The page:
self promotion in the job and business markets

One of the more effective ways of canvassing for jobs and marketing your skills is to do your own self promotion.

It involves letting people know you’re in the market, and creating a new network of relevant contacts. It can be done from scratch, and you can use a variety of methods to let people know who you are, what you do, and that you’re in the market.

This isn’t a letter drop.

It’s more a form of two way communication about jobs and business opportunities. You can create some very productive, good, relationships, and get information you’d otherwise never have.

There a strong time and asset management factor built in to this approach. Instead of waiting for something to come up, or applications to make their long, snail-like progression to an interview, you can do something useful.

You can also get a lot more exposure on the job market, and therefore more opportunities, and much more actual job hunting done.

SELF PROMOTION BASICS

If you’ve got something as basic as a Yellow Pages or a Business Directory, you’ve got most of the information you need. Craigslist, and your other selected web sites, are another source.

It’s actually pretty easy to find the people you need to talk to, and get a dialog started about getting a job.

How to get your employer information knowledge base.

· Find your category of work.

· Check out all companies and businesses. (There are a lot, so be patient, go looking for best options.)

· Get contact numbers, details like locations, anything relevant.

· Also check out professional associations, unions, any industry groups. (These are often gold mines of additional information and can lead you to job boards, where to post your CV, and sometimes employers. You can also work for them, if you have the skills.)

Making contact

Make direct personal contact, in person or on the phone.

Treat this contact as pure business, use your sales and interview techniques.

You need information, and you also need to establish a presence with the employer contact.

Ask for advice and information, and that’s what you’ll get. (Occasionally you get a lemon, but most people are pretty knowledgeable about their business.)

What you’re actually telling them is “Hi, I’m in the industry, I have experience, and I’m looking for work and/or business.”

That’s more actual job hunting than you’ll get done hanging around waiting for the phone to ring.

It’s simple, it’s efficient, it’s cheap, and it makes a lot more sense than just hoping something will show up.

For and a day or so work on the phone, you can get more contacts, and a lot more information about job opportunities, than you’d get in a month, using job ads.

It’s a healthy way of starting a working relationship, too. You’re doing something positive, you’re interested in that employer, you’re showing that you’re trying.

Follow up on contacts

You can offer to send a CV, your contact details, etc, and do that online easily and quickly.

You can also provide any extra information which the employer wants, but you didn’t have on your existing CV.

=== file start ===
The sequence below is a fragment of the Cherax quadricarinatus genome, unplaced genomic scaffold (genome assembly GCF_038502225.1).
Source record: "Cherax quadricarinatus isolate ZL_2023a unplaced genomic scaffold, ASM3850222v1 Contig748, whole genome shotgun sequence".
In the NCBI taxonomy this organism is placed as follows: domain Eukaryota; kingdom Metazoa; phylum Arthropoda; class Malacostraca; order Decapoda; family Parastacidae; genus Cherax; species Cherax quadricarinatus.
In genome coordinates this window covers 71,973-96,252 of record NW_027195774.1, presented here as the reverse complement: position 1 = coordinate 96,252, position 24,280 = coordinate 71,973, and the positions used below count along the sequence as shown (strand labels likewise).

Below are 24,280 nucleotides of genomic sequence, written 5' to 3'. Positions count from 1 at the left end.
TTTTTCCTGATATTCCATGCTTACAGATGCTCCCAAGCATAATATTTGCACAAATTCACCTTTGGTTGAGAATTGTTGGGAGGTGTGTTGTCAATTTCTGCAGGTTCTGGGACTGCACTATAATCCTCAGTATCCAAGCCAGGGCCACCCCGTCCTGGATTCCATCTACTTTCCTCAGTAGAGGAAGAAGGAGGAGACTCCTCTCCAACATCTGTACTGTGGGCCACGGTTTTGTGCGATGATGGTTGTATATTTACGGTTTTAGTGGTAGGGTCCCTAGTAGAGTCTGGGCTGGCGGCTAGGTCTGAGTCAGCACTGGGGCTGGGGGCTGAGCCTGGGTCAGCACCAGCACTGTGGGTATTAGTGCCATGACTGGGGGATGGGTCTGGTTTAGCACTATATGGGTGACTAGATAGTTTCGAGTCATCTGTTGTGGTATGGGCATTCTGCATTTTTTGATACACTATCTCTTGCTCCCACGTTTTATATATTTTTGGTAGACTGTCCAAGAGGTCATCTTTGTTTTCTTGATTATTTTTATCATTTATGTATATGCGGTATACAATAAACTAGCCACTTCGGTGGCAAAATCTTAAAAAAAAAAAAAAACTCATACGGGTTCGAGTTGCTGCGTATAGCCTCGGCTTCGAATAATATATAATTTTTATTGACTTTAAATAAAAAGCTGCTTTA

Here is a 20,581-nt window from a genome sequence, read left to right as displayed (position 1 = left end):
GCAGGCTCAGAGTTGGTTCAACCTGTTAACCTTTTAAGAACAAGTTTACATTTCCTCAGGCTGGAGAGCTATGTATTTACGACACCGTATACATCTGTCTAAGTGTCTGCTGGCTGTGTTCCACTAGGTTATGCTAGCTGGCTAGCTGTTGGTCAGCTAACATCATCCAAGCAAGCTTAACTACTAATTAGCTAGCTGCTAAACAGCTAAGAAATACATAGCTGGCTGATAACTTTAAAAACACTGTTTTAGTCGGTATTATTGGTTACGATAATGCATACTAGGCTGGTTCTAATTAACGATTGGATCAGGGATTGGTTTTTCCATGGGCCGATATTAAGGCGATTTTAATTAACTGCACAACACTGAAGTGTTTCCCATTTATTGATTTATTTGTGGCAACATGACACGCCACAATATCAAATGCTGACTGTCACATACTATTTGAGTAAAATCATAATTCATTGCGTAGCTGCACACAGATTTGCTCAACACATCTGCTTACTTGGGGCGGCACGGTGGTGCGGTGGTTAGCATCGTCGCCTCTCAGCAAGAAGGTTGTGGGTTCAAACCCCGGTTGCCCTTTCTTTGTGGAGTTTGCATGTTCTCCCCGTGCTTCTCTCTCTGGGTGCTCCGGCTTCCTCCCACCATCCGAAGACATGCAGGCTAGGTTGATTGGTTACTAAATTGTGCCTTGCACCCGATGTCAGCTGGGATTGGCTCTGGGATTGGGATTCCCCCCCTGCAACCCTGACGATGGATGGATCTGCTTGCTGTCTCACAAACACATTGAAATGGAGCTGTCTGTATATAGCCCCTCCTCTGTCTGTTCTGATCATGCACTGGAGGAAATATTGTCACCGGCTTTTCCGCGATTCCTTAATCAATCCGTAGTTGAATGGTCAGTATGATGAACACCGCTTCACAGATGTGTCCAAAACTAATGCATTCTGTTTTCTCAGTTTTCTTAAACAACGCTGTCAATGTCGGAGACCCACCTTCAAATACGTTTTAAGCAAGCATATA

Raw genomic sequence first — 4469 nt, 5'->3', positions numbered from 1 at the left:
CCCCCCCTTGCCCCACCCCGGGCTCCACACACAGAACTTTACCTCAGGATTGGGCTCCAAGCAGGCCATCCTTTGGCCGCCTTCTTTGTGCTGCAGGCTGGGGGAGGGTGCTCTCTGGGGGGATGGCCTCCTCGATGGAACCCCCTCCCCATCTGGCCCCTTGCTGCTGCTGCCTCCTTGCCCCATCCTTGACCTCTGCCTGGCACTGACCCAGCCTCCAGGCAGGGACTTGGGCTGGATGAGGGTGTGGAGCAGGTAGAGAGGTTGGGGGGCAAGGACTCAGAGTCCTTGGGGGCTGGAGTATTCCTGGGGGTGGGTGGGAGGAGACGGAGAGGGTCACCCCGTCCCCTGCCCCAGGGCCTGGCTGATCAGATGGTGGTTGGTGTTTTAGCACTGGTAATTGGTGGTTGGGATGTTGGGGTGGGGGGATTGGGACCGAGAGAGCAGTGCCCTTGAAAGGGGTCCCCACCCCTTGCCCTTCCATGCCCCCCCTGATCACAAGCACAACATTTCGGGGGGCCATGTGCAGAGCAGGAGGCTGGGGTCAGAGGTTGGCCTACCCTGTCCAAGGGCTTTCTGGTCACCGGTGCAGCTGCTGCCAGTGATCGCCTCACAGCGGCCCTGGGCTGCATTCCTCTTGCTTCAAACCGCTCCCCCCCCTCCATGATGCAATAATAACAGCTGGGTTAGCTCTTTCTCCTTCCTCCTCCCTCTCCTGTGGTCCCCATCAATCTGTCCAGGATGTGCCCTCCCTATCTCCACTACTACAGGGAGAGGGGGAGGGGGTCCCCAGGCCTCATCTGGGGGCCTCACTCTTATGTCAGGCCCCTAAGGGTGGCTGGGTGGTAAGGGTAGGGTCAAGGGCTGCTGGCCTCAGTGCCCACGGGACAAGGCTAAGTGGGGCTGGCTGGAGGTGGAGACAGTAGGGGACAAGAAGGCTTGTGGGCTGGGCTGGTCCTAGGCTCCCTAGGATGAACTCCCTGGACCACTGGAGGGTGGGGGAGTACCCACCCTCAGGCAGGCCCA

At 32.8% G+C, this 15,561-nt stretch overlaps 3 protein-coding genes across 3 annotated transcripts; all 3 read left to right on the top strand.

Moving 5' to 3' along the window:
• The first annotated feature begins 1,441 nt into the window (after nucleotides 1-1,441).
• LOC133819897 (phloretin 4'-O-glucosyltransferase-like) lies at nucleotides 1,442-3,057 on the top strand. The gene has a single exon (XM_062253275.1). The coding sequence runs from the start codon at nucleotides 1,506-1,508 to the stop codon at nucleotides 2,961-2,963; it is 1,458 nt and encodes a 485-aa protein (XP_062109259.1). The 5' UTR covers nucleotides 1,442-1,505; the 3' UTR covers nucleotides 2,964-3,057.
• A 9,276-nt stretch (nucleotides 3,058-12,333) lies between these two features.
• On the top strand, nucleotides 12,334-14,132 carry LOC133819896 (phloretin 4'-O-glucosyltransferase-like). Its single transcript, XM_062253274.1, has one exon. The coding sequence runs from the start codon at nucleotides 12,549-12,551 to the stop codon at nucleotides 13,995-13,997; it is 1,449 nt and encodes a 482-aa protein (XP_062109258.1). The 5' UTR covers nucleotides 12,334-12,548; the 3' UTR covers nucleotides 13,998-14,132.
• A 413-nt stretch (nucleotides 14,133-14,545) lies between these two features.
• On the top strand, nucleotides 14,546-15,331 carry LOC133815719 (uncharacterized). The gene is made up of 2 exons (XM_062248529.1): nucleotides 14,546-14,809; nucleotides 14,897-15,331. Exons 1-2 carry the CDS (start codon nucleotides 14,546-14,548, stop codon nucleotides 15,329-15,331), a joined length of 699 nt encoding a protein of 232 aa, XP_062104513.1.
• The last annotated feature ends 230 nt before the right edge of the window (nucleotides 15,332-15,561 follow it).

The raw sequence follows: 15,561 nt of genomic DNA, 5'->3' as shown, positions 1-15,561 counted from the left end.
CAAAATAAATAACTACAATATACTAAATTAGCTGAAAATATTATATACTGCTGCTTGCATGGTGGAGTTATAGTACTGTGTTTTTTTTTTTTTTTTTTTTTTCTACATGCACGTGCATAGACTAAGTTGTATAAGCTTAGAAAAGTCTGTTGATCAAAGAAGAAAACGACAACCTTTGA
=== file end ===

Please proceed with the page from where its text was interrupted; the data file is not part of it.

(See how important these contacts can be. It’s also easy to send the wrong information, or inadequate information, if you don’t check out what’s needed.)

What you’ve done is establish a presence, and got some consideration for yourself.

Business opportunities

Business job canvassing is a little different. It’s the same basic approach, but if you’re in business, you’ll know that this is playing hardball. When talking business, you need to be “all business”. You won’t get thanked for using up time on a vague approach.

Say you’re in white goods sales. You have years of experience, and it’s a tough business. Most of the staff are on commission, and industry sales are lethargic.

What you want to do is make a point that you can deliver business value. That means your skills, your contacts, and your knowledge of product ranges are the big issues.

You want either a job, or to do business on your own, buying and selling products. Maybe a franchise.

Note at this point that the degree of difficulty has just gone way up.

You really do need to know your stuff, and be able to handle the questions which will come back like out of a machinegun.

In terms of self promotion and marketing your skills and services, you have to be really 100% or more up to speed on all possible aspects of this kind of approach. Don’t approach anyone without a clear idea of what you’re trying to achieve, and how you’re going to do that.

Contract work

This form of employment is slightly easier to canvas, because it’s not on the same basis as full time, permanent, work. The employers have a bit more leeway in hiring. In some industries, the business approach is essentially contract work, although the types of employment vary a lot. This now applies to a very wide range of professions and jobs. You provide a service, they pay on a job/term basis.

Many employment agencies specialize or have a lot of temp/contract work. Most usually have a few contract jobs on their books. Also worth checking out, while canvassing. (See Chapter 15, Employment Agencies)

So make sure you understand the basics of how to handle your commitments, when looking for this sort of work.

Contract jobs have some major advantages. They’re spelt out, in terms of period of employment, which allows you to plan ahead. These jobs can fill valuable space on a CV, too, and shouldn’t be ignored.

Canvassing and self promotion are very reliable forms of job hunting, and you can do them every day.

They’re also much easier to organize and manage than just responding to ads.

Do your research, try it out, and you’ll see an instant difference.